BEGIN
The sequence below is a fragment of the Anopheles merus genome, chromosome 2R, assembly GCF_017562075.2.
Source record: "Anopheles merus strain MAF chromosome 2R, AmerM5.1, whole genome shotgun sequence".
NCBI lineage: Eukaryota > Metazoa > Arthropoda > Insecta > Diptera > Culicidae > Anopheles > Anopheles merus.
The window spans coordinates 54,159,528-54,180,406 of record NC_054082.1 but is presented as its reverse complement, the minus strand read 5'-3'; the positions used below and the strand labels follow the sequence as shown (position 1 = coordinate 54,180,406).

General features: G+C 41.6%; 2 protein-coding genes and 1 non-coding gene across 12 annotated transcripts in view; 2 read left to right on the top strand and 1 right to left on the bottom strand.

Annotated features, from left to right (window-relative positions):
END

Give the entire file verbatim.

The sequence below is a fragment of the Anopheles merus genome, chromosome 2R, assembly GCF_017562075.2.
Source record: "Anopheles merus strain MAF chromosome 2R, AmerM5.1, whole genome shotgun sequence".
NCBI lineage: Eukaryota > Metazoa > Arthropoda > Insecta > Diptera > Culicidae > Anopheles > Anopheles merus.
The window spans coordinates 54,159,528-54,180,406 of record NC_054082.1 but is presented as its reverse complement, the minus strand read 5'-3'; the positions used below and the strand labels follow the sequence as shown (position 1 = coordinate 54,180,406).

General features: G+C 41.6%; 2 protein-coding genes and 1 non-coding gene across 12 annotated transcripts in view; 2 read left to right on the top strand and 1 right to left on the bottom strand.

Annotated features, from left to right (window-relative positions):